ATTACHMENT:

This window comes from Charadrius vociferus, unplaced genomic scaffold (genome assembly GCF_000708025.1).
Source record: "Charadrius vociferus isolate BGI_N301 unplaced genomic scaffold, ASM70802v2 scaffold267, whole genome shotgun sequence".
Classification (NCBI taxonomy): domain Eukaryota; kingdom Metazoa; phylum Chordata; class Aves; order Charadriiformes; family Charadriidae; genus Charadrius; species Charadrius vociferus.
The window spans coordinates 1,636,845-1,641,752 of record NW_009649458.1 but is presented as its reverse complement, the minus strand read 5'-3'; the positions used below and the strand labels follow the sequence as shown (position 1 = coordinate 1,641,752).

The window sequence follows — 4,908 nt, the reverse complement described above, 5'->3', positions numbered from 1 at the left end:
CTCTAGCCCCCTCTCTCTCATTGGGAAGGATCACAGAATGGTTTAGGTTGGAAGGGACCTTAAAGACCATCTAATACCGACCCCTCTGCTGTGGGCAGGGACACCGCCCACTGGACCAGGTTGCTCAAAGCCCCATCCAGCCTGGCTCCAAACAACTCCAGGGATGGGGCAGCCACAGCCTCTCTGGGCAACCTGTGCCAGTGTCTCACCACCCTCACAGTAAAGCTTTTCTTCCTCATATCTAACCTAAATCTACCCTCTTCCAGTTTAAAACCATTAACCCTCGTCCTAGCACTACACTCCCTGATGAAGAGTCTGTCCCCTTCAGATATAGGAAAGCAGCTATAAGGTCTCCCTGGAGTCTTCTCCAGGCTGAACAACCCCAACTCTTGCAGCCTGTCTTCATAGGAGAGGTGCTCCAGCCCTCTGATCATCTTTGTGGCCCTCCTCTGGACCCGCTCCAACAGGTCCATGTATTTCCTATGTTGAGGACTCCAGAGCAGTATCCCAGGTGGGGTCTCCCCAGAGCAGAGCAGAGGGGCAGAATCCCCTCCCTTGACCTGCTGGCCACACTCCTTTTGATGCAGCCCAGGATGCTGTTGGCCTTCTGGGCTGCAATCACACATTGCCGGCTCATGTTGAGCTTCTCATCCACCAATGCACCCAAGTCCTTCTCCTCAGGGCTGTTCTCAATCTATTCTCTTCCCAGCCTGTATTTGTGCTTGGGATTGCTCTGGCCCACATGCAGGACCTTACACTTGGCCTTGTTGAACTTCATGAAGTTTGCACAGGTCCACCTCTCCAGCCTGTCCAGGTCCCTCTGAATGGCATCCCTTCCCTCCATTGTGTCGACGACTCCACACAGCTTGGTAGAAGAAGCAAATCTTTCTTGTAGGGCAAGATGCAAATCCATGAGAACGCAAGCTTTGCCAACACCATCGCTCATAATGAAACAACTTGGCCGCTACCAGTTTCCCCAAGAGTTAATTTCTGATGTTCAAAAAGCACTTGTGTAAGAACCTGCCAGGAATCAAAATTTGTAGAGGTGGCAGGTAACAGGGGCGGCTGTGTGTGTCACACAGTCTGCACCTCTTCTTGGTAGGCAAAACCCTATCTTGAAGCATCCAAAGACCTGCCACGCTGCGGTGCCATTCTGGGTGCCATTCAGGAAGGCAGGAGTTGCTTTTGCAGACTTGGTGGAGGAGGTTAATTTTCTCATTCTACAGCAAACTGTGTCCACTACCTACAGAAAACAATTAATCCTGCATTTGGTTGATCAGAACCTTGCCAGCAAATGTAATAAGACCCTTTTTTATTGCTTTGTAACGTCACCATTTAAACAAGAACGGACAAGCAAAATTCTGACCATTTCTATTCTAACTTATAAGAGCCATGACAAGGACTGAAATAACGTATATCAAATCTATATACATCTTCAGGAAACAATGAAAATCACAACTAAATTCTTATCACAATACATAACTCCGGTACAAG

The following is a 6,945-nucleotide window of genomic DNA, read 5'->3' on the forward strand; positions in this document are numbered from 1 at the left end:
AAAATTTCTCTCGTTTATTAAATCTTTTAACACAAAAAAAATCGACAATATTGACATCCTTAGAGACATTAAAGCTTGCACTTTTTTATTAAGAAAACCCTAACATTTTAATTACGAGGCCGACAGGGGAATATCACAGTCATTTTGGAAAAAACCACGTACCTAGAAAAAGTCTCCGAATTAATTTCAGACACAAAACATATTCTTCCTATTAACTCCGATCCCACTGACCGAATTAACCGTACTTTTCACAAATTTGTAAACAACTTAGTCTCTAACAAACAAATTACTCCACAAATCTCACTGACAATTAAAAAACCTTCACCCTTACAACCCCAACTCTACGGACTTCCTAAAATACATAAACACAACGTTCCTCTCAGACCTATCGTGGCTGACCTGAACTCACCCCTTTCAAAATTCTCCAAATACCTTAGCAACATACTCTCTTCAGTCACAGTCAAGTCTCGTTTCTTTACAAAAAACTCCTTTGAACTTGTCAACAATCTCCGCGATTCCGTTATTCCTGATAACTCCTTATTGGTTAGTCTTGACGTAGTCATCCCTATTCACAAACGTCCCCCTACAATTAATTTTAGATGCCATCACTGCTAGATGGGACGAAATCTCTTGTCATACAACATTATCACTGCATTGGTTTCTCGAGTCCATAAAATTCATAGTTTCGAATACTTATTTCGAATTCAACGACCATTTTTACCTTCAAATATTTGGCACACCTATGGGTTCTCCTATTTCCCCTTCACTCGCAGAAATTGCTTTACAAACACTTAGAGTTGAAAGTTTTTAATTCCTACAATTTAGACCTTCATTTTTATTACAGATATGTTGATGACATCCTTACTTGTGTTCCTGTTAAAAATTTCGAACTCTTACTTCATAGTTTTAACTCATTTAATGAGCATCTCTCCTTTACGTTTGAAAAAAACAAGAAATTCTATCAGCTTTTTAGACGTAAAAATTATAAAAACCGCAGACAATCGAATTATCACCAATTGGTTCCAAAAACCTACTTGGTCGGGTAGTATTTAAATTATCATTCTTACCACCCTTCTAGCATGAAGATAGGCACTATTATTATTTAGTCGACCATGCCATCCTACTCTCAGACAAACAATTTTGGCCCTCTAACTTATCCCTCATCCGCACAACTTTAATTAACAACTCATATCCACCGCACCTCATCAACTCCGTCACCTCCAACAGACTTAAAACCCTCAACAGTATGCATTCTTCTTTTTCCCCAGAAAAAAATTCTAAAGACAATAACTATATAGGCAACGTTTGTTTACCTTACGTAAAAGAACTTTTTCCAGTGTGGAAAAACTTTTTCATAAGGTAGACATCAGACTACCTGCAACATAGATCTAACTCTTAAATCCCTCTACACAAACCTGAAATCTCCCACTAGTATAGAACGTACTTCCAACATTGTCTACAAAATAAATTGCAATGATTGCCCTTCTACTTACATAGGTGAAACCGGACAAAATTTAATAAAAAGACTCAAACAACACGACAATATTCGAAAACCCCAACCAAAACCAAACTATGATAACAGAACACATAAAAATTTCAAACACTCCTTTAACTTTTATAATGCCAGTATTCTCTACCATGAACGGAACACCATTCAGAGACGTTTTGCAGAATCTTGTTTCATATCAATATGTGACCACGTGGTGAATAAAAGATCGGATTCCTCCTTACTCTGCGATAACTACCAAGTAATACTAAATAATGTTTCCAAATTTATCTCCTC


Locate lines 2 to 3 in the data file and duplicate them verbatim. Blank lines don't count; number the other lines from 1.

Source record: "Charadrius vociferus isolate BGI_N301 unplaced genomic scaffold, ASM70802v2 scaffold267, whole genome shotgun sequence".
Classification (NCBI taxonomy): domain Eukaryota; kingdom Metazoa; phylum Chordata; class Aves; order Charadriiformes; family Charadriidae; genus Charadrius; species Charadrius vociferus.